Single and multiple dose pharmacokinetics of nelfinavir and CYP2C19 activity in human immunodeficiency virus-infected patients with chronic liver disease

Yasmin Khaliq, Keith Gallicano, Isabelle Seguin, Kathryn Fyke, Germain Carignan, Dennis Bulman, Andrew Badley, D. William Cameron

Research output: Contribution to journalArticle

50 Scopus citations

Abstract

Aims. To evaluate the single-dose and multiple-dose pharmacokinetics of nelfinavir and its active M8 metabolite in eight HIV-seropositive patients with liver disease, and to examine the relationship between CYP2C19 activity (genotype and plasma M8/nelfinavir metabolic ratio) and the severity of liver disease in these patients. Methods. Nelfinavir was given as a single dose (500 or 750 mg) to patients beginning therapy and twice (500, 750 or 1000 mg) or three times (250 or 750 mg) daily during chronic therapy. Single-dose pharmacokinetic values were used to predict multiple-dose regimens. Peak and total plasma exposures between 2-4 μg ml-1 and 45-75 μg ml-1 h, respectively, and predose levels > 0.7 μg ml-1 were targeted for multidose nelfinavir. Genotype was determined by analysis for CYP2C19*1, CYP2C19*2, and CYP2C19*3. Individuals were grouped according to their genotype, molar M8/nelfinavir AUC ratio (low: < 0.1, intermediate: 0.1-0.3, high > 0.3), and Child-Pugh classification for severity of liver disease. Results. Nelfinavir pharmacokinetics were characterized by wide interindividual variability, low clearance (181-496 ml min-1 70 kg-1, n = 7), and prolonged half-life (5-20 h, n = 7). M8/nelfinavir AUC ratio increased 58% (n = 4) and α1-acid glycoprotein levels decreased up to 39% (n = 5) from single to multiple dosing. CYP2C19 activity was low (metabolic AUC ratio < 0.1) in four patients with moderate to severe liver disease even though they were genetically extensive CYP2C19 metabolizers (*1/*1 or *1/*2). Three patients required lower daily doses than the standard regimen of 750 mg every 8 h to achieve target concentrations and maintain virologic suppression at < 50 RNA copies ml-1 (up to 20 months). Conclusions. Acquired CYP2C19 deficiency from moderate or severe liver disease resulted in decreased M8 formation. Long-term HIV suppression is possible using low nelfinavir doses in patients with liver disease.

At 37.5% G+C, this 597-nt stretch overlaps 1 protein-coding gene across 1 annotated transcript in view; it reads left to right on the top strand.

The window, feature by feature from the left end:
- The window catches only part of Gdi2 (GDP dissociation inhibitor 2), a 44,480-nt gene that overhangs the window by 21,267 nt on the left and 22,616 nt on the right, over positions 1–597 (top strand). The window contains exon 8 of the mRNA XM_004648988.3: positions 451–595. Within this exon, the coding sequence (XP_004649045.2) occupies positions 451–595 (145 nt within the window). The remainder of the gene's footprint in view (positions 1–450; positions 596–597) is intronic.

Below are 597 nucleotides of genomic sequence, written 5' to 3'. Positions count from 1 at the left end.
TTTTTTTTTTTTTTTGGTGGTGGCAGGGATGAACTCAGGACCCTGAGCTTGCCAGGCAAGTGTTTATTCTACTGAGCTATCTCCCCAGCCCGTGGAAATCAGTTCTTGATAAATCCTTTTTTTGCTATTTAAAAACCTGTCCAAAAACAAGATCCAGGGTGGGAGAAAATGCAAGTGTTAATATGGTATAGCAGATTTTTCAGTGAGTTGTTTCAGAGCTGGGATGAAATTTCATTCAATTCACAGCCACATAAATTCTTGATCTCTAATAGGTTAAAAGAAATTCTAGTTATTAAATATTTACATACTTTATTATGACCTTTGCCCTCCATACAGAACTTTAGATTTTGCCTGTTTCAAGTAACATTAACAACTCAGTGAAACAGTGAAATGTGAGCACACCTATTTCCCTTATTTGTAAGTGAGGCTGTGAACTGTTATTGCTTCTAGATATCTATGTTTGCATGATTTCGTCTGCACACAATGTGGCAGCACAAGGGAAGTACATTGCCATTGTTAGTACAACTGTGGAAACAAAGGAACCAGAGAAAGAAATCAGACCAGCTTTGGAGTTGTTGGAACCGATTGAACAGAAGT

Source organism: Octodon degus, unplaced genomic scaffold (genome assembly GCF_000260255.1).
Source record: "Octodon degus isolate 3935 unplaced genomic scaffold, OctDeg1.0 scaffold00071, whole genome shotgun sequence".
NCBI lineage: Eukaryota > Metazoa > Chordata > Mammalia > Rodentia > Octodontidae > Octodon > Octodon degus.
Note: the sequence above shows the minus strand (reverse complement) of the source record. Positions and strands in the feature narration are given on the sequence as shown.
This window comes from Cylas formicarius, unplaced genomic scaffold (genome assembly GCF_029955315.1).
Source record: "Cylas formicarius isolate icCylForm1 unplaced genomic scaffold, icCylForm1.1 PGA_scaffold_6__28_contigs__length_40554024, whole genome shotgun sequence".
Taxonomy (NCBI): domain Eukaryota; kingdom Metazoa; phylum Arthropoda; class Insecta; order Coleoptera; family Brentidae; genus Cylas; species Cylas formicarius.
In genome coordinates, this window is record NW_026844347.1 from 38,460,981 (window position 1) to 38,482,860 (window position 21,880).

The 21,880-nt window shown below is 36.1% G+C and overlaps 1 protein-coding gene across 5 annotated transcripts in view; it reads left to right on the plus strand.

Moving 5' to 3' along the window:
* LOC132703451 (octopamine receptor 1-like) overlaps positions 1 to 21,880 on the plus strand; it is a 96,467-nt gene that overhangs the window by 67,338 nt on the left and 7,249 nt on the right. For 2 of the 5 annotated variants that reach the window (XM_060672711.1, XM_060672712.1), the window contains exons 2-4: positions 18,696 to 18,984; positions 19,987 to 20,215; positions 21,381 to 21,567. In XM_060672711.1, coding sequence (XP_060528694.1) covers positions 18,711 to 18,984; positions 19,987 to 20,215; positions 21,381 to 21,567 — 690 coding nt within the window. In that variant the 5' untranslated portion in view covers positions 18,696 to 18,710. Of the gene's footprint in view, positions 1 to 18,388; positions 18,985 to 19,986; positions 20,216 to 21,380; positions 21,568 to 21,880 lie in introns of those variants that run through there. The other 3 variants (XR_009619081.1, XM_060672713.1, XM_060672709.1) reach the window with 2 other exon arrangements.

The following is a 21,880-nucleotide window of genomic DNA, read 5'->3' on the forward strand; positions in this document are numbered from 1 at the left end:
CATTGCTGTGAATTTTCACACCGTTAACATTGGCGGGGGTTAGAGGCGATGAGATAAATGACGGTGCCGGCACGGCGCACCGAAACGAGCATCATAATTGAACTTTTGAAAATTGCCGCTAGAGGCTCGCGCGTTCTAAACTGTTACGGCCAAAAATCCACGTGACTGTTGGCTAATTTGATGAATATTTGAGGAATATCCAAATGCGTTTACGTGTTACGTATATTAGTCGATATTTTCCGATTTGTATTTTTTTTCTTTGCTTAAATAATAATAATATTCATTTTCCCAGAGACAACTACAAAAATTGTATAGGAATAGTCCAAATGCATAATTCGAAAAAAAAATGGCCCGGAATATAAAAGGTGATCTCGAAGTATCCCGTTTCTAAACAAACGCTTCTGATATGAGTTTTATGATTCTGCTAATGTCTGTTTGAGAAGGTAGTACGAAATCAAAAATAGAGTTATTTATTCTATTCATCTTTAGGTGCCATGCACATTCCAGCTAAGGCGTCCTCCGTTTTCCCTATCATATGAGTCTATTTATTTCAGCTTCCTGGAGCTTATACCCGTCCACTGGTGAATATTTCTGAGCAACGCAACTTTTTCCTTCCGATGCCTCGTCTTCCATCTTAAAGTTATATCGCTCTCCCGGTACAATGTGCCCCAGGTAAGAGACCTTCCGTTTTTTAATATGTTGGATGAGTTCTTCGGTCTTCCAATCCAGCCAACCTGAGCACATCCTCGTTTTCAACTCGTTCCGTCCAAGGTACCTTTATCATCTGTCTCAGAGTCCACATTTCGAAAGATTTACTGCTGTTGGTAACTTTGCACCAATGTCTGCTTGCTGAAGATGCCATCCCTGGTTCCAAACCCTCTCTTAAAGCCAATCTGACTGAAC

Original languageEnglish (US)
Pages (from-to)108-115
Number of pages8
JournalBritish Journal of Clinical Pharmacology
Volume50
Issue number2
DOIs
StatePublished - 2000

Keywords

  • CYP2C19
  • Liver disease
  • Nelfinavir
  • Pharmacokinetics

ASJC Scopus subject areas

  • Pharmacology
  • Pharmacology (medical)

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